DREMI and DREVI are information theory–based methods developed to quantify and visualize relationship between two molecular epitopes (19). Given two proteins epitopes X and Y, and assuming that we are interested in assessing the influence of X on Y, then DREVI visualizes the conditional dependence of Y on X. Specifically, DREVI computes the conditional probability density of Y given X, p(YX)=p(X,Y)p(X), where the joint distribution is computed using a heat diffusion–based kernel density estimation procedure (68). Once the conditional density is computed, the result is visualized as a heatmap.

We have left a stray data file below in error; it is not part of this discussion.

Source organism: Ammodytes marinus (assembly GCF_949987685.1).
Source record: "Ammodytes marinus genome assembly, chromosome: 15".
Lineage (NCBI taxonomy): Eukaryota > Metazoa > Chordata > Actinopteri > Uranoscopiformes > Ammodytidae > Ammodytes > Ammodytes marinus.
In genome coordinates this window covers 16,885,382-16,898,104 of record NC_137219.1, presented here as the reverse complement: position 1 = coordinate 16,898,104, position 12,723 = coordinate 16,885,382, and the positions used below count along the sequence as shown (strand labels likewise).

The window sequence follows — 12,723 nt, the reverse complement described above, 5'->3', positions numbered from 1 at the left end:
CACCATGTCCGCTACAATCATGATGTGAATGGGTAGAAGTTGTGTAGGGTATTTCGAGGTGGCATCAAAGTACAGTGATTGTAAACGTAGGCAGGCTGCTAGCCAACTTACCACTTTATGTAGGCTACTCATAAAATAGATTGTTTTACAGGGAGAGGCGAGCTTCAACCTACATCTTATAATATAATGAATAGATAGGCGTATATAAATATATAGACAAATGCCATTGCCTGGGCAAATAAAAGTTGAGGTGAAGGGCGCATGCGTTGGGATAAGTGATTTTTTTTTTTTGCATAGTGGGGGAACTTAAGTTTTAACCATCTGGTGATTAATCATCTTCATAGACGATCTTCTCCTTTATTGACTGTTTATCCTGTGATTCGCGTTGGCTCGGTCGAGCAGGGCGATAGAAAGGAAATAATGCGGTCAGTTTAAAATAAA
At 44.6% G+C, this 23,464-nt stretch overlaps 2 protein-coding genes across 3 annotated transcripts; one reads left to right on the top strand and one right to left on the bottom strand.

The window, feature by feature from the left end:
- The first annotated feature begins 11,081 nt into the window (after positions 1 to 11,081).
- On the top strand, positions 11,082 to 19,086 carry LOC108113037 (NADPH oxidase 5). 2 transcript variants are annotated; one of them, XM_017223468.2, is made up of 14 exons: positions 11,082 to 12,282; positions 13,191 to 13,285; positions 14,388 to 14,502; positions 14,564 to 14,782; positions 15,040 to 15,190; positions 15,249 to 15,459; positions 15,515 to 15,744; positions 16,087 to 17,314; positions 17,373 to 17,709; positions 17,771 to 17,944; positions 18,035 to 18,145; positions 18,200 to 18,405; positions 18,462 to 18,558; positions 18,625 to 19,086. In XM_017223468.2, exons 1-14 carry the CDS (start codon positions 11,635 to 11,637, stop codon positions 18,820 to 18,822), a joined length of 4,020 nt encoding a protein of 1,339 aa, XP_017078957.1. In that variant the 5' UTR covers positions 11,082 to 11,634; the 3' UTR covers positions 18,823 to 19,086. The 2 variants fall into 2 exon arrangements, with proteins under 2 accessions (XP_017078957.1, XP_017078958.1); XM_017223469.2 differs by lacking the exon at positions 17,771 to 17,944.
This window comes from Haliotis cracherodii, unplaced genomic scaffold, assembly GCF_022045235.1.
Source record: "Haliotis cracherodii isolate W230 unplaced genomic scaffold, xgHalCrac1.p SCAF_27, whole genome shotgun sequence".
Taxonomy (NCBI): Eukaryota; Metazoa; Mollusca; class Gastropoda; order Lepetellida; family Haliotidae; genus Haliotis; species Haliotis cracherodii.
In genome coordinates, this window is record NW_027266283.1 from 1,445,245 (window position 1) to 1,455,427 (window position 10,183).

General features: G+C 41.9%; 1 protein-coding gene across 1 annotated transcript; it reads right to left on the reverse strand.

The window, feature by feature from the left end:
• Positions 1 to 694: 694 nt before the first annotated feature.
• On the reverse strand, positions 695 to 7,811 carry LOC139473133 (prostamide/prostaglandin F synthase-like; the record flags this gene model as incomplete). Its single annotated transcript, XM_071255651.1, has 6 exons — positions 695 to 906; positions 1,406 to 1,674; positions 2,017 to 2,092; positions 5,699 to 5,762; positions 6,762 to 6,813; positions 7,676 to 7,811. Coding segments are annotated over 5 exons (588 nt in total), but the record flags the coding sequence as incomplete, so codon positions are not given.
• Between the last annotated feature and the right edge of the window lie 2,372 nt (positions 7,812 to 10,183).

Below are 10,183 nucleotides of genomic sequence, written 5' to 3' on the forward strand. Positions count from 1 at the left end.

DREMI quantifies the strength of relationship between two protein epitopes, using mutual information–based metric. Although a traditional mutual information metric relies on the joint distribution, it is more likely to be biased by dense regions, thereby missing out on interesting biology shown by extreme amounts of proteins. To circumvent this, DREMI computes the mutual information on the conditional density function (as computed for the DREVI visualization) as opposed to the joint density.

Thus, DREMI=Ic(X,Y)=ijp(yjxi)log(p(xi,yj)p(xi)p(yj))

Effectively, DREMI reweighs the regular mutual information so that all observed range of expression contributes uniformally. In this article, we used the simpledremi implementation of DREVI and DREMI for analysis (69).

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